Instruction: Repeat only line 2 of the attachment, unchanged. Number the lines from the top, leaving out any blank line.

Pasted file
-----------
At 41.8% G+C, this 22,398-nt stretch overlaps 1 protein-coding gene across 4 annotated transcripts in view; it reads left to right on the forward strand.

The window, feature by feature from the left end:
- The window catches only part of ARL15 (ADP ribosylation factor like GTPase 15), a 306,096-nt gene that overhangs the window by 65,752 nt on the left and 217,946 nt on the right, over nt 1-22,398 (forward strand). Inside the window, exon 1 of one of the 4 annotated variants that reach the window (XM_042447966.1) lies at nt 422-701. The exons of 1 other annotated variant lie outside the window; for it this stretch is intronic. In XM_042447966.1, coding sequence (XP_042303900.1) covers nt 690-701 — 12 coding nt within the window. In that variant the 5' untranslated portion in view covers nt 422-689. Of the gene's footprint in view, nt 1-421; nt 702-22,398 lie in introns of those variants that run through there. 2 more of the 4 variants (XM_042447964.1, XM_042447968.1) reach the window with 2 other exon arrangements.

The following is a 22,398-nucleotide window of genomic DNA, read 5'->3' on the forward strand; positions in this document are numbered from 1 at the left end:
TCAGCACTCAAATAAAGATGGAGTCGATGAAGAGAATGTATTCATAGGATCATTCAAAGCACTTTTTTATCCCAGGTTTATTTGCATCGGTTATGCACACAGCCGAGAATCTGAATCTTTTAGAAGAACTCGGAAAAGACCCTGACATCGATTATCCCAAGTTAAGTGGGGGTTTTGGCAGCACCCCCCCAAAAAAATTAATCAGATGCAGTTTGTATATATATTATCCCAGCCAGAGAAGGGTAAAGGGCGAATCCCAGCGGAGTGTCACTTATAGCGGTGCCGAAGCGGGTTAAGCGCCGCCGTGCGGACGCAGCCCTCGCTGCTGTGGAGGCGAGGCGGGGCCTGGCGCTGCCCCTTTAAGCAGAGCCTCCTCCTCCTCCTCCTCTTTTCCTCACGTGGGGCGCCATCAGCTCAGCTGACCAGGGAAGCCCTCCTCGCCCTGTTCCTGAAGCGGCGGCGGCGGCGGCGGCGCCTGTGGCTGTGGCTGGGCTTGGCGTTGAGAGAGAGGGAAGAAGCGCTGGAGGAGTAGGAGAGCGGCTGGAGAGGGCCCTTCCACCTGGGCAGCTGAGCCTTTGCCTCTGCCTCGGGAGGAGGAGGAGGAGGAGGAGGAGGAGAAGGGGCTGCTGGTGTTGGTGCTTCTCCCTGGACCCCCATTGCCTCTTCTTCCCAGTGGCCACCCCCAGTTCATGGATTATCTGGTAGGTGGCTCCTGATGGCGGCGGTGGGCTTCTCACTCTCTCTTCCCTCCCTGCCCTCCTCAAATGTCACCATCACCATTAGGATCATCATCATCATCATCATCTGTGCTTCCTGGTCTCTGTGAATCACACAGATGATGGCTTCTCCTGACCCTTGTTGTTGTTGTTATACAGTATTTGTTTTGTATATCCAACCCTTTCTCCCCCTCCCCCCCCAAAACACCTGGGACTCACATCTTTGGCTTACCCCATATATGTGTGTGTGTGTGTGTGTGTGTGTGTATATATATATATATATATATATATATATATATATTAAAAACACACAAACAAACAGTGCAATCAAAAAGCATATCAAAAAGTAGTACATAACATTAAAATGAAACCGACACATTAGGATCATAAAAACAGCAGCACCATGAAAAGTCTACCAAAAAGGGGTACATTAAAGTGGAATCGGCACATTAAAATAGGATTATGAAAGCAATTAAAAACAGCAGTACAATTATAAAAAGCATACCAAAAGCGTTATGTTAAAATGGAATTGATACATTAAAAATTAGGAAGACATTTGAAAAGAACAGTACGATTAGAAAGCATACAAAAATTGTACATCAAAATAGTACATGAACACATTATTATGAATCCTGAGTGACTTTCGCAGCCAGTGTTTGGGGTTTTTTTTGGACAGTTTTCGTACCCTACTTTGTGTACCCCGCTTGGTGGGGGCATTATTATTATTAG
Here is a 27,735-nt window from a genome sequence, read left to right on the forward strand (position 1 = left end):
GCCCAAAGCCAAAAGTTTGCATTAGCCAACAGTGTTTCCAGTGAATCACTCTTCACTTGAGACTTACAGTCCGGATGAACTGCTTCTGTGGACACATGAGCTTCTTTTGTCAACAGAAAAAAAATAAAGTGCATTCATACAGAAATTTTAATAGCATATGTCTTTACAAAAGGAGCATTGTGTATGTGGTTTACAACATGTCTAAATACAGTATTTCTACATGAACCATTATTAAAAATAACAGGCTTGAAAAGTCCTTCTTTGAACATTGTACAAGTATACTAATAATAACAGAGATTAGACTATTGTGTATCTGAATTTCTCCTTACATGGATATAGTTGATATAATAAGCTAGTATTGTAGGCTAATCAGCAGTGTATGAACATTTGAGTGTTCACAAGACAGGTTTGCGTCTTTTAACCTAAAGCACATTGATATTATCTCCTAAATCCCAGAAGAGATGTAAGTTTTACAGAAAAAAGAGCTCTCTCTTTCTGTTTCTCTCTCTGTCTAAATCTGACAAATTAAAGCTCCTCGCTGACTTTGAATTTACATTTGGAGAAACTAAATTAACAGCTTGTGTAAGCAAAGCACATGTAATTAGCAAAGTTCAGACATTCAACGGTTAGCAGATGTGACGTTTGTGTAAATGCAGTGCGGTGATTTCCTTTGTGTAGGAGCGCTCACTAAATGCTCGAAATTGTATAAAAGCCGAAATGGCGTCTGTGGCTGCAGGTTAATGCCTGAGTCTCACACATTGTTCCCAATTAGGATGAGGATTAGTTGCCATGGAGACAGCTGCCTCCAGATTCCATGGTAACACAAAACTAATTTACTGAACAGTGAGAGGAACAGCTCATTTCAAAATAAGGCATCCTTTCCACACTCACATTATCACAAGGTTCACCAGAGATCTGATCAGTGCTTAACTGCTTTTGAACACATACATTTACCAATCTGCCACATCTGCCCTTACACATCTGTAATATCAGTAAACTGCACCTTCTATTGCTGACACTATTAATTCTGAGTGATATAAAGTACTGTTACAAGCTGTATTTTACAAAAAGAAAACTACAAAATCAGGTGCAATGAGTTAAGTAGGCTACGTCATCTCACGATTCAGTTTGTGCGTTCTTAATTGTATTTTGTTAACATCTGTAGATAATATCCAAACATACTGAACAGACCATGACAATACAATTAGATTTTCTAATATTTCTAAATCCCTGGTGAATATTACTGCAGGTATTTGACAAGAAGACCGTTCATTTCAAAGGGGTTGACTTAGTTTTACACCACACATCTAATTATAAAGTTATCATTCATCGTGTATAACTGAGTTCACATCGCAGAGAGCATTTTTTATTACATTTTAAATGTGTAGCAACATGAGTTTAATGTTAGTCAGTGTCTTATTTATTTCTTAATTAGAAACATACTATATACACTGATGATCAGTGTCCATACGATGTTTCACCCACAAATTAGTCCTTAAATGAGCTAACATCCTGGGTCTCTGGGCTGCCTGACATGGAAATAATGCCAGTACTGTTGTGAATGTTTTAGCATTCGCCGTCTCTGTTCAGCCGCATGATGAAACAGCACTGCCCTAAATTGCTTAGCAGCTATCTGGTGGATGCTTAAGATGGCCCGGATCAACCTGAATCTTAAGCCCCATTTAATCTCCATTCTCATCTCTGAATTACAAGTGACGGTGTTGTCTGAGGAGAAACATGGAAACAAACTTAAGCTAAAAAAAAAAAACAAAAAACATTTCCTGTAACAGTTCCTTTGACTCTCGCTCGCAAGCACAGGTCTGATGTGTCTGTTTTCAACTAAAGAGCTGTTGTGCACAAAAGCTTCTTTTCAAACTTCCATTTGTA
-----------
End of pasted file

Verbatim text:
The window, feature by feature from the left end: